I like the way 135mm lens, on full frame cameras, cropped to squares, looks. It's a mix.

For a while now I've been talking about shooting portraits in a square format. Many have commented that they routinely shoot stuff in a 3:2 aspect ratio with the intention of later cropping to square. I had trouble getting my brain around post partum cropping because I was concerned about not composing correctly or, not having enough resolution with the outer (vestigial) wings cut off. I recently put a cheap, plastic protective cover over the rear monitor screen of my A7Rii and marked off the cropped square with a black Sharpie. Now I have permanent square frame lines. Oh joy! I'm also happy to know that I still have nearly 24 megapixels of image resolution left after the crop. Now I can breathe a sigh of relief and start making portraits the way I like them again. 

The final piece of the puzzle for me was to find the right focal length to complement the square and the way I like portraits to look. Historically, the images I liked best all came from about 135mm of focal length. To that end I've been using the Rokinon 135mm t2.2 cine lens as my primary, square lens.  It gives me the compression that I like and, when used near the close focusing limits and the aperture range of f2.2-f4.0 it gives me the kind of quick focusing ramp that helps to isolate faces in a charming way.  

I always know when my brain agrees with my heart because I start begging my friends and colleagues to come over to the studio for a little portrait sitting. I've been on a roll lately.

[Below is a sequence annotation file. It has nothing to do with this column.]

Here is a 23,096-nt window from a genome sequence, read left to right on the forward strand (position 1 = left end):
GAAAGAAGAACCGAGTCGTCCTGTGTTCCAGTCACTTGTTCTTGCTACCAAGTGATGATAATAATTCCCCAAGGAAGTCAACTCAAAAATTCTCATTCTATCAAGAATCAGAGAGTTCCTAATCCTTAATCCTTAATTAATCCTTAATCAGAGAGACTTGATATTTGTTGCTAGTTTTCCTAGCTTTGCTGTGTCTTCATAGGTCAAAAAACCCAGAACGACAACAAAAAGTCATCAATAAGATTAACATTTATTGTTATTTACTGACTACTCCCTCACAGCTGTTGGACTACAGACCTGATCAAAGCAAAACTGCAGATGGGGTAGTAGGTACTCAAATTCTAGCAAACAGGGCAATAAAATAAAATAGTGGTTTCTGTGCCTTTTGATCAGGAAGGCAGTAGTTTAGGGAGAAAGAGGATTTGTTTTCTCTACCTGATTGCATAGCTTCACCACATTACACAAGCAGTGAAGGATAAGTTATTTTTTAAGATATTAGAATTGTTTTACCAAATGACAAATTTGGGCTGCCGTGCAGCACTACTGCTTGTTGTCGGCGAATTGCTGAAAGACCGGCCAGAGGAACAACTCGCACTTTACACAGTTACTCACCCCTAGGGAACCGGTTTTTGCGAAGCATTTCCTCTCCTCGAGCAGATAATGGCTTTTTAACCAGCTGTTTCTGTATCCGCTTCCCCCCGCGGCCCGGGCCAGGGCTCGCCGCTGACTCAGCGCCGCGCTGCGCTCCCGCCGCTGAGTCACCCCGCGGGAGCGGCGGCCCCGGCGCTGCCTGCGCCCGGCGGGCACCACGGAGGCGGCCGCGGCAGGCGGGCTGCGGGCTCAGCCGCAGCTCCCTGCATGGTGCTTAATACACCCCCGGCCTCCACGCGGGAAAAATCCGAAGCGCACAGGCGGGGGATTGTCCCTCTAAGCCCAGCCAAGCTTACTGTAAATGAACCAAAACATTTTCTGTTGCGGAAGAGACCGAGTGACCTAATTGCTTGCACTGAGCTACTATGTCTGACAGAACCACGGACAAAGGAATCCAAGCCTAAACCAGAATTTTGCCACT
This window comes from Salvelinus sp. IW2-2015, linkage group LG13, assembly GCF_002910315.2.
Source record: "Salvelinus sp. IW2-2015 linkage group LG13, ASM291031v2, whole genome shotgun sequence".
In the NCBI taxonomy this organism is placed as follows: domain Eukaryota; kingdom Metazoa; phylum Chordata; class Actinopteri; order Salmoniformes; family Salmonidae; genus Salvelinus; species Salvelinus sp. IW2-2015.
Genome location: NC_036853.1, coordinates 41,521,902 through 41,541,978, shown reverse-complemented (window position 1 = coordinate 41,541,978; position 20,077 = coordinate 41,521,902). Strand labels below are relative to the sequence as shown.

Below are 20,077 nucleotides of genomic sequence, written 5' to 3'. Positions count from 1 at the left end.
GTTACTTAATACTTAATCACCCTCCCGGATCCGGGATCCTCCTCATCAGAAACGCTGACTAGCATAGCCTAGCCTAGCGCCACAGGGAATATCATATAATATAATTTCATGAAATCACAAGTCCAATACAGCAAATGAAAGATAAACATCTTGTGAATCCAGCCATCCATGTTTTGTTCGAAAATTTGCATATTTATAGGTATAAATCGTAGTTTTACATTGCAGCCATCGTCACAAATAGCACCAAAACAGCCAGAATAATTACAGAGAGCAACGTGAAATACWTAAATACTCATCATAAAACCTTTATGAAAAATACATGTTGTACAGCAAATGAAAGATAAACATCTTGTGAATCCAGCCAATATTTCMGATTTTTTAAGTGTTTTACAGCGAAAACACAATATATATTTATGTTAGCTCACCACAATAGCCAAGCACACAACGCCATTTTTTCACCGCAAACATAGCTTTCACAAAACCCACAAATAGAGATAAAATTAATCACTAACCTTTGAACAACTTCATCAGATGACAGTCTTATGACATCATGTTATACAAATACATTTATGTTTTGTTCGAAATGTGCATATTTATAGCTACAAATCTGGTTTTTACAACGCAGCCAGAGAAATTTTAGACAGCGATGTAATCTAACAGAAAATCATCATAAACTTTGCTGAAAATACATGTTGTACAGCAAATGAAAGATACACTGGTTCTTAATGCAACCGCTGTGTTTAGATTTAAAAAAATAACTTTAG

The image above is the color file that corresponds to the black and white image I showed about a week ago. We aren't in my studio but in a airy space at the Topfer Theatre on the Zach Theatre campus. I used the lens to make this image of Rebecca and, previously, images of Jack Donahue. Now that I finally have some free time to post process I am very happy with the choices I made. 

It's nice to find that sweet spot you have been missing...


Wolfgang Lonien said...

Wow, that is nice indeed. And look at those highlights (or catch lights) in her eyes - perfect!

George Beinhorn said...

Thanks for the Friday inspiration. Lovely catchlights, indeed. So natural.

Pseudo Boethius said...

Back in the film days I LOVED using a 135mm for portraits. It's really a great focal length to work with, and just about every manufacturer that made cameras and lenses had a 135mm f/2.8 lens, if not a f/2 and f/3.5 version as well. If you couldn't afford one from "the Big Five", you could always get a less expensive one from the third party lens makers like Vivitar and Sigma.

It seems that lens has fallen out of favor here in the digital age, which is a shame. Though for APS users, the 85mm focal length comes very close to a full-frame 135mm in regards to angle of view and working distance. I have a contact on Flickr who uses a Canon 135mm f/2 lens on his 5D, and the portraits he gets with that combination are incredible.

luis said...

Kirk I love square format, mostly because I read this blog ;)
Have you ever think about the new Fuji GFX50S in square format ? and what about adapting 135 format lenses on it for 1:1 ratio ?
1:1 ratio in 135 format is 24x24mm sensor size, but if you adapt those "fast portrait lenses from 135 format" the maximum square covered by those lenses is 30.6x30.6mm, conversion factor from 24mm to 30.6mm square is 0.78...
I've wrote a post in my blog (in spanish but it has a "translate button" upper right):

Anonymous said...

The old Hasselblad/Rollei/Yashica square format cameras were excellent for a lot of work. Weddings were great with them. No worry about horizontal or vertical. You shot the square, did a 5x5 proof book - made easier as all proofs the same size and you oriented them correctly instead of goofing around with changing page orientation.

Then Hasselblad does digital and pissed on their heritage with 645 rather than the Square format.

So much nicer using the camera designed with the square format rather than having to shoot and crop later. A different mindset - a lot like shooting B&W rather than color and converting.